Open RAN department stores, it seems, are rather like hairdressers or coffee shops. Build one in the neighborhood and others will soon appear.
Japan's NTT DoCoMo has started to advertise a lineup of open RAN goodies that could be sold to other service providers. The move came as Rakuten, a Japanese mobile rival, boasted of 15 customers for the open RAN and other communications tools it has already launched.
They are not the only examples of ecosystems within the ecosystem. Spain's Telefónica has been drawn into Rakuten's embrace, announcing last September that it will jointly procure open RAN hardware and software with the Japanese firm.
On a smaller scale, Mavenir, a US software developer, has teamed up with MTI, a Taiwanese maker of radio units. Parallel Wireless, a Mavenir rival, has a similar partnership with China's Comba.
Such alliances hold various attractions. For Rakuten and NTT DoCoMo, they promise a lucrative source of new revenues from pitching expertise to other service providers.
Rakuten reckons that entire market opportunity could be worth anything between $280 billion and $380 billion. Ecosystems could also drive investment toward particular companies and help them to bulk up.
Above all, perhaps, they would target one of the main bugbears of open RAN – the sheer hassle of shopping around for different products and then integrating them in a single network.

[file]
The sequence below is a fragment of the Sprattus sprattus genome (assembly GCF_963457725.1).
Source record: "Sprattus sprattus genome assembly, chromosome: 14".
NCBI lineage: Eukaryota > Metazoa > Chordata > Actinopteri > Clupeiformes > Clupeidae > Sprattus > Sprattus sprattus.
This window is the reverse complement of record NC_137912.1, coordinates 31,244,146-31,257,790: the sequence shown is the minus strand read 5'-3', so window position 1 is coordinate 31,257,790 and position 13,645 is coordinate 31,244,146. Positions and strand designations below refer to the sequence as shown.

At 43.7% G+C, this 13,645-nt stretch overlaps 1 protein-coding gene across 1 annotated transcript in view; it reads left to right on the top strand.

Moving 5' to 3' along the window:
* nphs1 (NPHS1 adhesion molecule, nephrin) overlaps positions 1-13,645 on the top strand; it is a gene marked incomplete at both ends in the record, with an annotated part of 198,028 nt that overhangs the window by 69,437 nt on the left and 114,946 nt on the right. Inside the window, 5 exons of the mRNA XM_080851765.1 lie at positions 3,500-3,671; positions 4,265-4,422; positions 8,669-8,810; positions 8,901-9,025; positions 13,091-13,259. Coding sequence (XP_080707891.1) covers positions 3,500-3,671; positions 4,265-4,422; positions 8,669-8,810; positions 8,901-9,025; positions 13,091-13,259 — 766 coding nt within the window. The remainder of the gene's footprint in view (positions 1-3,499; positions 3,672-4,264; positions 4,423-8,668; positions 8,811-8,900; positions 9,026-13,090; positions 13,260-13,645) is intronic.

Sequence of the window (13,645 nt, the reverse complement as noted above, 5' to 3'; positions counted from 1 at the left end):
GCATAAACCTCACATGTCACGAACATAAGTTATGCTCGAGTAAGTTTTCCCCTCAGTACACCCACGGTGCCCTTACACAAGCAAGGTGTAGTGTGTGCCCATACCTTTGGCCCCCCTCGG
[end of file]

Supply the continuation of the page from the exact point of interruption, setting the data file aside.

New specifications developed by the O-RAN Alliance are supposed to ensure products are interoperable. But there are still no examples of O-RAN-compliant deployments, according to TeckNexus, a market research company.
What if open RAN assembly is like using a Philips screwdriver with a flathead screw?
Open RAN stitch-up
This partly seems to be NTT DoCoMo's justification for creating its own open RAN ecosystem. It features some prominent names in the IT and telecom sectors, including Dell, Fujitsu, Intel, Mavenir, NEC, Nvidia, Qualcomm, Red Hat, VMware, Wind River and Xilinx.
While acknowledging the efforts of the O-RAN Alliance, the Japanese operator points out that some issues "are only found at interoperability testing, which operators actually introducing open RAN have to deal with."
The implication? An operator building an open RAN network is probably better off buying within a partner ecosystem – where NTT DoCoMo, Rakuten or someone else has already validated high-performance interoperability – than shopping around different suppliers and hoping it all slots together nicely.
Parallel Wireless and Comba can offer more reassurance to an operator in concert than if they were complete strangers.
The trouble is that open RAN is supposedly about mixing and matching suppliers, and not buying integrated systems. If an operator relies on a Parallel Wireless and Comba tie-up to supply products for its radio access network, how can it have confidence that substituting MTI for Comba would not affect performance?
And what, then, is the difference between open RAN and the "closed RAN" technologies supplied by Ericsson, Huawei and Nokia, the industry giants?
Ericsson is trying to stir up doubts. An open RAN network is not the same as a non-proprietary one, says Rene Summer, the Swedish vendor's director of government and industry relations, in a recent LinkedIn post.
Nor does open RAN provide any guarantee of multivendor interoperability, he adds.
"There is currently no standard or specification that allows vendors to implement standard-based open RAN solutions across 2/3/4/5G," he writes.